North Carolina AHEC Program
fall 2012 newsletter | home
The Foundation for Nursing Excellence Receives NC AHEC Grant to Strengthen North Carolina’s Nursing Workforce
Focus in North Carolina will be on creating the educational infrastructure to support increasing the proportion of baccalaureate or higher degree nurses to 80 percent by 2025 by providing student support and improving targeted recruitment and retention strategies.
The Foundation for Nursing Excellence (FFNE) will receive $170,000 in grants from the North Carolina Area Health Education Centers (NC AHEC) Program over the next two years to expand efforts to increase the educational preparation of the nursing workforce of North Carolina. Specifically, FFNE received the following two awards for its Regionally Increasing Baccalaureate Nurses (RIBN) initiative:
- Funding for $50,000 per year for two years to create the RIBN “Connect for Success” statewide program to enhance student retention and BSN graduation outcomes, and
- Funding for $35,000 per year for two years as matching funds to support new Student Success Advocate positions in the Triangle-Triad and South-Central regions of the state as two universities and eight community colleges introduce the 4-year BSN educational option for students traditionally educated at the community college level.
“These efforts align directly with the mission of FFNE, to improve health outcomes for the citizens of North Carolina through enhancing the practice of nursing. We hope to highlight the importance of Student Success Advocates and their ability to focus recruitment efforts on students from rural and underrepresented groups. FFNE and NC AHEC’s strong partnership with North Carolina’s community colleges, and their strength in attracting a diverse group of students that are more likely to return to their communities to work, is key to this project. We are honored to be the recipient and to continue to work alongside the AHECs. The work of this project is an expansion of the RIBN initiative launched by FFNE in 2008”, stated Polly Johnson, president and CEO of FFNE.
“We realize that with the Institute of Medicine’s Future of Nursing report and our own ambitious goals, now is the time to enhance our existing strategies with this new opportunity of supporting Connect for Success efforts and increasing outreach with Student Success Advocates,” stated Karen Stallings, RN, MEd, FAAN, associate director, NC AHEC. “Wake AHEC will administer the awards and all nine AHECs in the state will participate in these efforts designed to benefit nursing and RIBN students throughout North Carolina.”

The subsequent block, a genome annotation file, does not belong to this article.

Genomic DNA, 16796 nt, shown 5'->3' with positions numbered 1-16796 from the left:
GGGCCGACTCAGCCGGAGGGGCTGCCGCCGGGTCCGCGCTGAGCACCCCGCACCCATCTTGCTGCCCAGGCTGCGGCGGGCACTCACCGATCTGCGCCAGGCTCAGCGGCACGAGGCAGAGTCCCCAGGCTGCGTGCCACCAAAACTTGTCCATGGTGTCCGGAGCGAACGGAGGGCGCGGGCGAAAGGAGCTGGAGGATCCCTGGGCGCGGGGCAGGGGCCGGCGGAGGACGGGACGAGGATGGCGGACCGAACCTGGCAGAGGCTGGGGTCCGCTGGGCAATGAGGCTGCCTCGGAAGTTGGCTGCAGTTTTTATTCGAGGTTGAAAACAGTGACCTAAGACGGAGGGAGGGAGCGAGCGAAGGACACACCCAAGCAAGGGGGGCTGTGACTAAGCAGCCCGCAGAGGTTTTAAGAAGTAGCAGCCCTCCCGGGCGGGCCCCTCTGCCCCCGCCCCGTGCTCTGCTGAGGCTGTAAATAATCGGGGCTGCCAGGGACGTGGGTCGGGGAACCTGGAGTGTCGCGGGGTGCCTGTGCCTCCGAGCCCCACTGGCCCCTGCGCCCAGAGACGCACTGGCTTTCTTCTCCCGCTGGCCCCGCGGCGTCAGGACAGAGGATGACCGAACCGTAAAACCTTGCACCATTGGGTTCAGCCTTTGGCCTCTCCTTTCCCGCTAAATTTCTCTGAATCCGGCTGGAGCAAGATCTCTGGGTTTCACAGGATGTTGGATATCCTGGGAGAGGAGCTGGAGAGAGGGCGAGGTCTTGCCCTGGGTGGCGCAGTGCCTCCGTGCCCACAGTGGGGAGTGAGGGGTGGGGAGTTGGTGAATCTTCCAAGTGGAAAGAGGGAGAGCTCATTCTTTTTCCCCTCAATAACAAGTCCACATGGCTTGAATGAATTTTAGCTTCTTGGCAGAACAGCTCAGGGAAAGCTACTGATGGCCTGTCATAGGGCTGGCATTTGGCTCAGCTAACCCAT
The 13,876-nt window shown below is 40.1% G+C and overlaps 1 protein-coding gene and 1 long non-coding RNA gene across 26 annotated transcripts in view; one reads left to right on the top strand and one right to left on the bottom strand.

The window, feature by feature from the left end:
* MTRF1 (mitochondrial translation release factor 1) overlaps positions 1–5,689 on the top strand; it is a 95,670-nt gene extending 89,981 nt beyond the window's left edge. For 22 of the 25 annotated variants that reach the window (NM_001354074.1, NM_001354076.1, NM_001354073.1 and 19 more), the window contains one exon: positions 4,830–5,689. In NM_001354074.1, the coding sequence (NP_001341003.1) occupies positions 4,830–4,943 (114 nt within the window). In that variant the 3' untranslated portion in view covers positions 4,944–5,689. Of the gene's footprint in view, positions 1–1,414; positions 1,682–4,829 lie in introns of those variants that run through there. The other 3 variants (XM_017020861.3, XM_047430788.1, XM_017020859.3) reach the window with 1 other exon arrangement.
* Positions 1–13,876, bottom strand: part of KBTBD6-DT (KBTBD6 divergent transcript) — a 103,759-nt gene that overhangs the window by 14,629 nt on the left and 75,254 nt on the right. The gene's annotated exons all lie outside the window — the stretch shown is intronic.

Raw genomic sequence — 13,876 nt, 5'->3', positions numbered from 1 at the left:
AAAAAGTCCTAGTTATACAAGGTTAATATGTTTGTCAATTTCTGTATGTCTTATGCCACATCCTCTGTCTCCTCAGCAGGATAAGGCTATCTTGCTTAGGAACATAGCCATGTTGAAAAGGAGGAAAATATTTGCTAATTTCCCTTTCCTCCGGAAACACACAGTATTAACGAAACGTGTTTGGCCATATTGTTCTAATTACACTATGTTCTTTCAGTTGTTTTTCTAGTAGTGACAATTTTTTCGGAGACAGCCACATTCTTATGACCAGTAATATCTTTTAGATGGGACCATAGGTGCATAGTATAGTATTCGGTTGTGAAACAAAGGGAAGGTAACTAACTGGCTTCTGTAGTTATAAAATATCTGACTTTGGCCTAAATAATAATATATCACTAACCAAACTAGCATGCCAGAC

The North Carolina AHEC Program has provided direct funding of nearly $10 million over the past 25 years to support RN to BSN and MSN programs in all regions of the state, and the development of new clinical training sites for students in these programs. In partnership with NC schools of nursing, NC AHEC off-campus degree programs are designed specifically for working nurses and have graduated over 1,500 BSN and MSN prepared nurses to date.
Advancing a more highly educated, diverse workforce where nurses are able to practice to the top of their education and training is essential to achieving improved health outcomes. The matching grant from NC AHEC is specifically given in response to a recent award through a new Robert Wood Johnson Foundation program, Academic Progression in Nursing (APIN). The emphasis for this project will be on the following three major areas of focus:
- Expanding the Regionally Increasing Baccalaureate Nurses (RIBN) project across North Carolina;
- Developing a uniform, statewide academic progression agreement between the public university and community college systems to promote educational advancement opportunities for RNs to complete BSN or higher degrees; and
- Increasing the diversity of the BSN workforce by expanding RIBN programs and actively recruiting minority and underrepresented students to ensure that RIBN programs prepare a workforce representative of North Carolina communities.
Diversifying the nursing workforce and the future faculty pipeline is a key strategy used to address health disparities and learn more about minority community health needs and how nurses can improve services. It is critically important that nursing education programs address health disparities. Using current data, it is understood that increasing racial, ethnic and gender diversity as well as attracting younger students to the field of nursing is a vital step to success and where NC will focus its student recruitment efforts.
About the Foundation for Nursing Excellence – (www.ffne.org) The Foundation for Nursing Excellence exists to positively impact health outcomes for North Carolinians by addressing nursing workforce issues and improving patient safety.